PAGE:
Fiji Sun - - Opinion -

Chil­dren are our great­est as­set and when we lose a child, the loss is not only felt by the fam­ily mem­bers but the en­tire na­tion. When a per­son takes his or her life, ques­tions arise as to what has forced the per­son to take such a de­struc­tive step.

Con­trary to the stan­dard belief that sui­cide means there is no killer, we be­lieve there is, and prob­a­bly, mul­ti­ple killers. That is pre­cisely why we all need to stand up and pon­der ways and means on how we can tackle the causes of this killer act. The First World Sui­cide Pre­ven­tion Day was held in 2003 in col­lab­o­ra­tion be­tween the In­ter­na­tional As­so­ci­a­tion for Sui­cide Pre­ven­tion and the World Health Or­gan­i­sa­tion (WHO). We launched this Na­tional dis­course on Sui­cide pre­ven­tion as com­pul­sory ob­ser­vances in all pri­mary, sec­ondary and pre-schools across Fiji in 2015. The grave con­cern, that young peo­ple are tak­ing their own lives and that present day sit­u­a­tions are boost­ing the in­crease and sever­ity of sui­cide cases calls for ef­fi­cient sui­cide elim­i­na­tion tac­tics to be put in place. The Min­istry of Ed­u­ca­tion, Her­itage and Arts has taken on the chal­lenge to part­ner with teach­ers, par­ents, com­mu­nity mem­bers, reli­gious lead­ers, com­mu­nity lead­ers, non-Gov­ern­ment or­gan­i­sa­tions, Gov­ern­ment or­gan­i­sa­tions, donor agen­cies, other groups and or­gan­i­sa­tions and most im­por­tantly with the stu­dents to root out this killer is­sue. Our chil­dren are our fu­ture and our fu­ture is in our hands. Ed­u­ca­tion and char­ac­ter build­ing are pre­req­ui­sites to se­cur­ing a sta­ble, pros­per­ous and se­cure fu­ture Fiji.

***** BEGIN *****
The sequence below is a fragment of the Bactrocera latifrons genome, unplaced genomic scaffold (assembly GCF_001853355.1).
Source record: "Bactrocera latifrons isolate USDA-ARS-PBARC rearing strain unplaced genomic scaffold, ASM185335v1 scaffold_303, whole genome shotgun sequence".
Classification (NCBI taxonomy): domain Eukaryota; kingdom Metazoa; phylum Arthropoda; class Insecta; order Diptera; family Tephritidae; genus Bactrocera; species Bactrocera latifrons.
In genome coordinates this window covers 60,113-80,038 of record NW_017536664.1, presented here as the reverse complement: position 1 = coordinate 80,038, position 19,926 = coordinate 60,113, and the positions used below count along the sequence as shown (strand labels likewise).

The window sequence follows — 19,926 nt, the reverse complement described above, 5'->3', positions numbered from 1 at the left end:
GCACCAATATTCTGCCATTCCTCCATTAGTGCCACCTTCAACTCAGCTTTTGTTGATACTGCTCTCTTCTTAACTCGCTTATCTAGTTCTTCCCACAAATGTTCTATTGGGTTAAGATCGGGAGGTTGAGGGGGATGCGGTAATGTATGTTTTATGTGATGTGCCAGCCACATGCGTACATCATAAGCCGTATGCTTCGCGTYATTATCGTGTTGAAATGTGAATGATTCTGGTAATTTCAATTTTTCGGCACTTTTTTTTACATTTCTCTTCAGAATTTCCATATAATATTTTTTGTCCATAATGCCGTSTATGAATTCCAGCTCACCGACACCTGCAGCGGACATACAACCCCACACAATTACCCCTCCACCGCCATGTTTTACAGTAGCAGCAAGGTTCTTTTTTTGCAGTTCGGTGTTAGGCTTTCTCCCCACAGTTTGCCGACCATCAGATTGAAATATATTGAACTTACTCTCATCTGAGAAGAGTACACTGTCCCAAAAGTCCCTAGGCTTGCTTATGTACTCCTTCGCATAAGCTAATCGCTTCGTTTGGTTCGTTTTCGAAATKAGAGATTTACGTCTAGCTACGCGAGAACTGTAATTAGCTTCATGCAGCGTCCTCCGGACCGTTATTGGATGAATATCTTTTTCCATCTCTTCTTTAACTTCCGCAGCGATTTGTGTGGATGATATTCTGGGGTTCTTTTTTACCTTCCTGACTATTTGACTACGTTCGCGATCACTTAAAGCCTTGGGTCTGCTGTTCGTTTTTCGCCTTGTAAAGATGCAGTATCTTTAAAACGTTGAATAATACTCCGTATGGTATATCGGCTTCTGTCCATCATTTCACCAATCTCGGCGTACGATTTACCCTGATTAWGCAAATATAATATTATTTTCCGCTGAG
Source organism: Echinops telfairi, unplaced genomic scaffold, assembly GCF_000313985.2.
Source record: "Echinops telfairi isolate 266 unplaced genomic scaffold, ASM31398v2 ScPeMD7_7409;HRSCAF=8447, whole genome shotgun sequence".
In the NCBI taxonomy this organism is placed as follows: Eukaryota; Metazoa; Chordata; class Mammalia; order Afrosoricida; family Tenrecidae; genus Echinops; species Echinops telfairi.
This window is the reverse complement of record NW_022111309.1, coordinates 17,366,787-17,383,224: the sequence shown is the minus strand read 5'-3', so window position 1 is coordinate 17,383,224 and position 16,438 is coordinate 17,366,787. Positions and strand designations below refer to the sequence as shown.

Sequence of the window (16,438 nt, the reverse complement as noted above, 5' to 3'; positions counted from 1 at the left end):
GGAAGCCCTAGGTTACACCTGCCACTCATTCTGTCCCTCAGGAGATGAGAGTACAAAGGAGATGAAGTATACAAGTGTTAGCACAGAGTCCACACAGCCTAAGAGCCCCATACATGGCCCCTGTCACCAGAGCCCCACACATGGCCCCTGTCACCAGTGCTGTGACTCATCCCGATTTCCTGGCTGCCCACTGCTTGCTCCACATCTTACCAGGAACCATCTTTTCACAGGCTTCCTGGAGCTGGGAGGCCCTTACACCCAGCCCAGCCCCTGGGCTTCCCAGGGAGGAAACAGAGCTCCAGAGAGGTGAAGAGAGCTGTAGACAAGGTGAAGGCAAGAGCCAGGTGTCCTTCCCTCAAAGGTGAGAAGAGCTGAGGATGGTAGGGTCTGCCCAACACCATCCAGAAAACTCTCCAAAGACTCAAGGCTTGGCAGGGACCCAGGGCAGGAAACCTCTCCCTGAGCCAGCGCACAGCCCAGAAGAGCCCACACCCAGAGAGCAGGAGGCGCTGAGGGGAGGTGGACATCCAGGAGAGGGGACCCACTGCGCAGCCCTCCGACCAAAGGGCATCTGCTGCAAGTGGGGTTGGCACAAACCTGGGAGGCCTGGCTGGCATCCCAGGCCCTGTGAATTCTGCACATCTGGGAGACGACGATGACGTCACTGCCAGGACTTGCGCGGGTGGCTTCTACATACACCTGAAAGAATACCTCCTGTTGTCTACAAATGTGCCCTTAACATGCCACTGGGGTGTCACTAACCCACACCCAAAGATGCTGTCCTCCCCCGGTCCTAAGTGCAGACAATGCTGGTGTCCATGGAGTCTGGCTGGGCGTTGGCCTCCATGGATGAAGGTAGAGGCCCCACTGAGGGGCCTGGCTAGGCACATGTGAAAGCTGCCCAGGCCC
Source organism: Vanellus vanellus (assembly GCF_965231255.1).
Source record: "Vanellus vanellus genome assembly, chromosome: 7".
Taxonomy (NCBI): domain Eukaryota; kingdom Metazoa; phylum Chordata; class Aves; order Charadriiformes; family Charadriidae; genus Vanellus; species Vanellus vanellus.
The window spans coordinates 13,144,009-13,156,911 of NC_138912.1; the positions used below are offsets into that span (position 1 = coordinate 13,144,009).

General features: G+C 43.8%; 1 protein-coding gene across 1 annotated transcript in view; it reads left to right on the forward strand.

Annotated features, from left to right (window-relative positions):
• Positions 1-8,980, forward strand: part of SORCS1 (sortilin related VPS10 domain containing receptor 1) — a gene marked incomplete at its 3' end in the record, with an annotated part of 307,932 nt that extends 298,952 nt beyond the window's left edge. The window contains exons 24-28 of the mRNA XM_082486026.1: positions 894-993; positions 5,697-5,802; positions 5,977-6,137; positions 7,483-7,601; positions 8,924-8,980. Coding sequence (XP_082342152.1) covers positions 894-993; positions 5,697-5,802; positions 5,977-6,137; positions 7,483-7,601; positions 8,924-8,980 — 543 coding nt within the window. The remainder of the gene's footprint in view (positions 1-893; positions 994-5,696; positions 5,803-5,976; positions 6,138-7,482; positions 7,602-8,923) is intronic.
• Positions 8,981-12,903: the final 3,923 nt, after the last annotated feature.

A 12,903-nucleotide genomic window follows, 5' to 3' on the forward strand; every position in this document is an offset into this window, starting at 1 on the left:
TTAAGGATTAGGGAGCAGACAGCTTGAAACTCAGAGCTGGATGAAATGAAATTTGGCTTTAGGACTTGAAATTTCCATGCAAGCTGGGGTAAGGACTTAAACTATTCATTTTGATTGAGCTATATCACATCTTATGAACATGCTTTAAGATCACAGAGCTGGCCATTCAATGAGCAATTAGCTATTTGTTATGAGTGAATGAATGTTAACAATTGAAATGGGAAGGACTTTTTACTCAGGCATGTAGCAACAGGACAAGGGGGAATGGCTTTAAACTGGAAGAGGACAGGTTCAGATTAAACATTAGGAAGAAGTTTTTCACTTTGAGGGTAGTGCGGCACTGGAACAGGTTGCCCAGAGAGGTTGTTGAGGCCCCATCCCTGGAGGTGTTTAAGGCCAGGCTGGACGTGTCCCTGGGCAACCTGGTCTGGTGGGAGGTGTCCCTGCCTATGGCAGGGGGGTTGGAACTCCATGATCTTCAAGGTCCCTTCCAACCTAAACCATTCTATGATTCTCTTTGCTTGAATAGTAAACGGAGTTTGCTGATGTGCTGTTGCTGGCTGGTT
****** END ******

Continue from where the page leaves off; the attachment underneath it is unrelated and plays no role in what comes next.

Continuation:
How­ever, it re­quires us to also fend of dis­trac­tions and pro­tect our chil­dren from chal­lenges and threats which could af­fect them or sway them to­wards paths of self­de­struc­tion. This year all schools around the coun­try will ob­serve the Na­tional Sui­cide Pre­ven­tion Day on Fri­day 9th of Septem­ber. The uni­ver­sal theme, ‘Con­nect, Com­mu­ni­cate, and Care’ will be in­jected into the aware­ness pro­grammes which all schools will or­gan­ise. The fo­cus of the pro­grammes is di­rected to em­power young peo­ple that their life is price­less, they need to safe­guard it and that other peo­ple’s lives are sim­i­larly pre­cious and they need to as­sist them to safe­guard it. In the school sys­tem we want to cre­ate a ‘share and care’ men­tal­ity when it comes to such Na­tional is­sues. Our in­ten­tion is for young peo­ple to come to the fore­front, be strong, have higher re­gard for their tal­ents and abil­ity and be com­pas­sion­ate about oth­ers, their feel­ings and their prob­lems. We want all chil­dren to nur­ture and adopt the men­tal­ity of ‘take my hand’, ‘I am here for you’, ‘talk to me, I will lis­ten’, ‘God has got big­ger plans for you’, and ‘Don’t worry, you will be fine’. The Min­istry of Ed­u­ca­tion, Her­itage and Arts in­tends to bol­ster schools and stu­dents as ad­vo­ca­tors of sui­cide pre­ven­tion in not only their com­mu­ni­ties but also in Fiji far and wide.